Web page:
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Area mayors get peek into daily Fort Bragg life during visit

FAYETTEVILLE, N.C. — Mayors from cities across the Cape Fear region got a taste of what life is like on Fort Bragg Wednesday during an official visit.

More than a dozen mayors participated in the day-long visit, which included a tour of the installation as well as briefs on the 18th Airborne Corps and the Warrior Transition Battalion.

It was a peek into some of the activities that the military service members and civilians who work on Fort Bragg take part in everyday.

For Fayetteville Mayor Nat Robertson, it was a reminder of the importance of the relationship between the post and the surrounding community.

"Fort Bragg is so important to our community," Robertson said. "And we've all got common concerns, so it's a good time for us to come together."

As part of the day's afternoon events, the mayors heard first-person accounts of experiences unique to military life - first from Gold Star wife Rachel Nolen and then from Chief Warrant Officer 4 Byron Meads, a Wounded Warrior who returned to service as a helicopter pilot after having his left leg amputated.

Both Nolen and Meads spoke to the group at the 82nd Combat Aviation Brigade's Pegasus Inn following a lunch with soldiers from the brigade.

From there, the group moved to the Medical Simulation Training Center where Master Sgt. Litt Moore gave an overview of the facility's training capabilities before allowing the group to watch an already scheduled combat training exercise.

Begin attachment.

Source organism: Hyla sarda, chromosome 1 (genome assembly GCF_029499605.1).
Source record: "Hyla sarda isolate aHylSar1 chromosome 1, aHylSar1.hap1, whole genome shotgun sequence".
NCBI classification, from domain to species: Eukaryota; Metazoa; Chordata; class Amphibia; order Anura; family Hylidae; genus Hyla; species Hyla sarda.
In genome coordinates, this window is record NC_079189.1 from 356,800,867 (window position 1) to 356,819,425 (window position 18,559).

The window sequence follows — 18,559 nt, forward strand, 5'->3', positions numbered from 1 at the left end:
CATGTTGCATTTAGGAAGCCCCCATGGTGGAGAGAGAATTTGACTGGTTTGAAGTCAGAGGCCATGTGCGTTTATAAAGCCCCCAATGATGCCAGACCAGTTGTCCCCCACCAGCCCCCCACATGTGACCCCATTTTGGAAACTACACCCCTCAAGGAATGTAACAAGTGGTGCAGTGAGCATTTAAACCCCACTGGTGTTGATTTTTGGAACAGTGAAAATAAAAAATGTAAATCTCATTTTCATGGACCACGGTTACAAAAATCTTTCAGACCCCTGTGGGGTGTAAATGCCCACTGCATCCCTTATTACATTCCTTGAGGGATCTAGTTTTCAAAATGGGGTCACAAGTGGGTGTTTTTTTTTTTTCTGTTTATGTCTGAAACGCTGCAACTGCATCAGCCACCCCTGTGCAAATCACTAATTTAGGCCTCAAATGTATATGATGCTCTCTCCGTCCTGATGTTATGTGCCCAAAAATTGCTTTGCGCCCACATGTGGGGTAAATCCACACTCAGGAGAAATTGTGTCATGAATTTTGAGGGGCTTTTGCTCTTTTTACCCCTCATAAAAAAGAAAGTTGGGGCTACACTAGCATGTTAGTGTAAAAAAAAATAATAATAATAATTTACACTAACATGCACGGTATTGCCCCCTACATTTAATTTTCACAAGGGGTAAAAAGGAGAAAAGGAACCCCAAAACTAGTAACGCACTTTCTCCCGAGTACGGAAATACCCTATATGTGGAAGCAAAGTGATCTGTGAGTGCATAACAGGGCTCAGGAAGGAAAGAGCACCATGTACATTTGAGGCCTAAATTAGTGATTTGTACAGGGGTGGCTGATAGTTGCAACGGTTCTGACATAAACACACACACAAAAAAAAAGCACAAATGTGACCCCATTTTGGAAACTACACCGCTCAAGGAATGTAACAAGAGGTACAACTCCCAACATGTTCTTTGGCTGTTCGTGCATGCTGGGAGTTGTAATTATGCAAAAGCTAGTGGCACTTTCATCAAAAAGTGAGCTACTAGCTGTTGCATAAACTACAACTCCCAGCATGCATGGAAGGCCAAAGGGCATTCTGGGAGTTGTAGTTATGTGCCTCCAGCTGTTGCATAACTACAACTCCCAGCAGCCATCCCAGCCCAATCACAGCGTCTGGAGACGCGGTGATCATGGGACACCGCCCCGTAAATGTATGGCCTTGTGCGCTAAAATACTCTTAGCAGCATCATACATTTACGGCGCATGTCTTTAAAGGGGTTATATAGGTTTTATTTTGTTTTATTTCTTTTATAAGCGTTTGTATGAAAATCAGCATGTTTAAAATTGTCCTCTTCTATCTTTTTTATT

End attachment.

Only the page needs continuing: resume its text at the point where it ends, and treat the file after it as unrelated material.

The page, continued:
Edwin Deaver, a Hope Mills commissioner and former Hope Mills mayor, said he appreciated getting a look at the people who make Fort Bragg function.

"The military here just has such special people," Deaver said. "When I was here, we'd have a command sergeant major leave, and everyone said he was the best there is. Another one would come in, and the next thing you know, they're saying the same thing about him."

Some of the locations viewed on post were familiar sites for Spring Lake Mayor Chris Rey, who served with the 3rd Special Forces Signal Battalion before leaving the Army in 2007.

Nonetheless, Rey said he took away an even better understanding of the post's operations.

"It's an education, even though I've served," Rey said. "One of the great things was listening to (Brigadier General K.K.) Chinn this morning and looking at the breadth of responsibility of Fort Bragg. Not just what their mission is, but the impact they have on our region."
 

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